Jackson’s vehicle got off I-71 at the State Route 95 exit, turned right, then turned left on State Route 314, heading north.

After the accident, Homer maintains by the time Ohio State Patrol Trooper Carpenter arrives, “Jackson is gone. He basically runs into the cornfield and tries to hide.”

Homer said ambulance personnel would be testifying about events at the scene, including looking for Jackson after 7:30 p.m. A helicopter was dispatched for a search.

“Out in the cornfield, Jackson makes a bunch of phone calls,” Homer told the jury. “Dozens of phone calls… They find him in the field after 9:00 p.m. and take him to Morrow County Hospital, where they draw his blood about 9:50 p.m.”

Homer displayed maps of the road and area of the crash, the measurements and marks in the road that would be discussed in the trial and the investigation.

“After everyone testifies and gives their opinions, then you get to make a determination whether this is a vehicular homicide,” Homer told the jury. He explained how impaired driving is determined by both perception and by measuring against a standard (blood alcohol content). Homer relayed the information from the initial 9-1-1 call made by Ms. Drake on Interstate 71 (perception) and the B.A.C. of .181 from the blood test taken.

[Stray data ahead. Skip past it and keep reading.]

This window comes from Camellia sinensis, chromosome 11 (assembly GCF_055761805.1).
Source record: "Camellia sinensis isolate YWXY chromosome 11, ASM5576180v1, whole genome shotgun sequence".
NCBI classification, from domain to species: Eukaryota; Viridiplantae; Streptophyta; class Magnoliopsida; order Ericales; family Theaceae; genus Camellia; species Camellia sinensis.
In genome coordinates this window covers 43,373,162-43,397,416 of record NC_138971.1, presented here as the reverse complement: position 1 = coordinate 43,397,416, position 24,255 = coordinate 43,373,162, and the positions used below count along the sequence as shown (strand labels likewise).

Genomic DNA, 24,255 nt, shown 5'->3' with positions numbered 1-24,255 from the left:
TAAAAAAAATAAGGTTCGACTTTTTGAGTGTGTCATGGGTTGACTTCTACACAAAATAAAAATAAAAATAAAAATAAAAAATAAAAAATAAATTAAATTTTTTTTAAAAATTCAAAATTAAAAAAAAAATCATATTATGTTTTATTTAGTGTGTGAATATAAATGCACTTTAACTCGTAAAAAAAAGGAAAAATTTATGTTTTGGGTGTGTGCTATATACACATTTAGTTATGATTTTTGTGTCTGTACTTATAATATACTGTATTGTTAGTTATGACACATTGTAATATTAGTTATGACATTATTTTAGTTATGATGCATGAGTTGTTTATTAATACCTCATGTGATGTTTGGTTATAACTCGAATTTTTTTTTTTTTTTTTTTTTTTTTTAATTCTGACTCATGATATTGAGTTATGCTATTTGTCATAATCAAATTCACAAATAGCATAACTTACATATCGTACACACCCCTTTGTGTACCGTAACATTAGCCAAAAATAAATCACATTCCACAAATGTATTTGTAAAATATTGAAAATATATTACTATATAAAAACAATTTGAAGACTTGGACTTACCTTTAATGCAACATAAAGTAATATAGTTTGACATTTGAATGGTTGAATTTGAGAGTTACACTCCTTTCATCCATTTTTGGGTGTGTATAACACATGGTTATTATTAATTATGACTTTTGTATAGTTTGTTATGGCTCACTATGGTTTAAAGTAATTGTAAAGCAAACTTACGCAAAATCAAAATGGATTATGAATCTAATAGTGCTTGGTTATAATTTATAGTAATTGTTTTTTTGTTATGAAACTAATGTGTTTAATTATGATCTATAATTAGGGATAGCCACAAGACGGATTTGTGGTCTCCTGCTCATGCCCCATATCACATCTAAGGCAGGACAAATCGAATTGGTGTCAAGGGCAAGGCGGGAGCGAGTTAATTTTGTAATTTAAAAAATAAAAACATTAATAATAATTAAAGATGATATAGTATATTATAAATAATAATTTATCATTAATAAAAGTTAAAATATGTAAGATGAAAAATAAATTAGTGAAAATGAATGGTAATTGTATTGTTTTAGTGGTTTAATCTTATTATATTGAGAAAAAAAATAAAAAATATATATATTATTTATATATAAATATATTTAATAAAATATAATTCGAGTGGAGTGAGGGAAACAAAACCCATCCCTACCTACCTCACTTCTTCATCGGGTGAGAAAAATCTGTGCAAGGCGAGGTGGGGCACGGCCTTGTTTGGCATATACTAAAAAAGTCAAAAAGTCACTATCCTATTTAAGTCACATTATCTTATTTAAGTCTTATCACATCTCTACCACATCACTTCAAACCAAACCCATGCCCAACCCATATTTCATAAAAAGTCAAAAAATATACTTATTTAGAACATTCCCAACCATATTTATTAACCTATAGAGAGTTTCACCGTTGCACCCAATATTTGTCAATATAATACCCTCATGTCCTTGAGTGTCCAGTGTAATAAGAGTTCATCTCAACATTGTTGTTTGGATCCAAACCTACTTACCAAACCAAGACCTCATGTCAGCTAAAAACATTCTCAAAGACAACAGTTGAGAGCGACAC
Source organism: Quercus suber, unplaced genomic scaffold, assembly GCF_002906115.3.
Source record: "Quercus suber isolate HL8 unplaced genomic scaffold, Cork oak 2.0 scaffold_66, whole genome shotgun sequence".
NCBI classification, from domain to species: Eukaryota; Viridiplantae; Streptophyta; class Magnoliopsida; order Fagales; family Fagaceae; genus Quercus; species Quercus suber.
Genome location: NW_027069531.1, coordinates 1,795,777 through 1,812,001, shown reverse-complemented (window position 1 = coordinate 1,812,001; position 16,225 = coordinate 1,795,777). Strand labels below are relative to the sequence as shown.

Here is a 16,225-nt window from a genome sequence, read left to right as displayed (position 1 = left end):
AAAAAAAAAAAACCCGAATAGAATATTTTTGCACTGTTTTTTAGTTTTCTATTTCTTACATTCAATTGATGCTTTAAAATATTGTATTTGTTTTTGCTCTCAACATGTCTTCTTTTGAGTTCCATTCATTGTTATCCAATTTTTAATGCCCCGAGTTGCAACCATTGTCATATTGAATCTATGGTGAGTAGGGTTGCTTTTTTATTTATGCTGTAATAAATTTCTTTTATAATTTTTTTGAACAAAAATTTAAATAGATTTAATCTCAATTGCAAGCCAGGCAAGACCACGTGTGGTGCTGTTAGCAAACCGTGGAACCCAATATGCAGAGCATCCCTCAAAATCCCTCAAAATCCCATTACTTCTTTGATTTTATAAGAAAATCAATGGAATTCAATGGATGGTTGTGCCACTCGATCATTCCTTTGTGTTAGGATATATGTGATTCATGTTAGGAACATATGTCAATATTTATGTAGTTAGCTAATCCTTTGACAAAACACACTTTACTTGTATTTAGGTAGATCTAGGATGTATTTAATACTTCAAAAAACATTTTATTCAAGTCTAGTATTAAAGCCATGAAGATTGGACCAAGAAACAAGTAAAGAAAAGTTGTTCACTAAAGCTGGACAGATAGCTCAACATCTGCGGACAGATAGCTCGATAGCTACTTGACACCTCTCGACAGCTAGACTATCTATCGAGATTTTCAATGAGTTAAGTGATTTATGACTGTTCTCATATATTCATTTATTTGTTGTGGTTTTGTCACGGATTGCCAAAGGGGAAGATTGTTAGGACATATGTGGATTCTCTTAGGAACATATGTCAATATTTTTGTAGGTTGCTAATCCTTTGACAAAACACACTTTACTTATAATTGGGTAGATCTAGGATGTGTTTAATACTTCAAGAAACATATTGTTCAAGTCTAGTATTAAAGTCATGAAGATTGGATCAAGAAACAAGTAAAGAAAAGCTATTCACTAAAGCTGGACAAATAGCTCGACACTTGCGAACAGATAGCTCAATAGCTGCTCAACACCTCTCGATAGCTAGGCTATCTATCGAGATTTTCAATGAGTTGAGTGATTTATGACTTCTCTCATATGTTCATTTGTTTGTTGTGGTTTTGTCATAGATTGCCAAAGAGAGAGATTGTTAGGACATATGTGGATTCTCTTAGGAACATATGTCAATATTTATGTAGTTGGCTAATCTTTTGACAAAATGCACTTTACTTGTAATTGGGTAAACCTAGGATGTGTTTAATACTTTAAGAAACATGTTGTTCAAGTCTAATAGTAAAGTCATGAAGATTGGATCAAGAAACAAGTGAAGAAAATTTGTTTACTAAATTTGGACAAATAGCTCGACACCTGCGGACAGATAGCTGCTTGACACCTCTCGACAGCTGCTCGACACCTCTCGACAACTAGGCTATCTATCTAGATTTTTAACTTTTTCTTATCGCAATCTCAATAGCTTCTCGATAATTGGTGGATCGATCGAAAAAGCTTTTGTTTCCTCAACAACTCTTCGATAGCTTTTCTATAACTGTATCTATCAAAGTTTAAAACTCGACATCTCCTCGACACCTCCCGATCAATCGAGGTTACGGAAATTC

“We use that as the basis for considering the main charge in the case - aggravated vehicular homicide - [with] D.U.I. causing the death of another,” Homer said, relating how Pat Nauman said the red truck was over the yellow line, and they swerved to avoid him. The D.U.I. is the reason Jackson is left of center, Homer said, not because he ‘set out to kill Mr. Nauman.’

“So, when the evidence is all in, you can only come to one conclusion,” Homer said to the jury. “That man [Jackson] is the direct and proximate cause of Mr. Nauman’s death. A sober driver doing what he was supposed to on the roadway did not just get in front of a drunk driver! Mr. Nauman was trying to avoid the big red pickup truck coming right at him.”

Defense’s Opening Statements

“This case is about a series of assumptions, that lead to false conclusions, that lead to indictment that ultimately lead to us all being in this courtroom today,” began Defense Attorney Michael Lear in his opening statement. “On November 17 of 2011, a motor vehicle collision occurred that was a tragedy for two families. It’s a tragedy for the Nauman family, who lost their beloved Paul Nauman. It’s been a tragedy for the Jackson family because Cory Jackson, for the last two years and three months, has lived with the stigma of being charged with these crimes and has lived with the possible punishment of imprisonment as a result of these crimes.”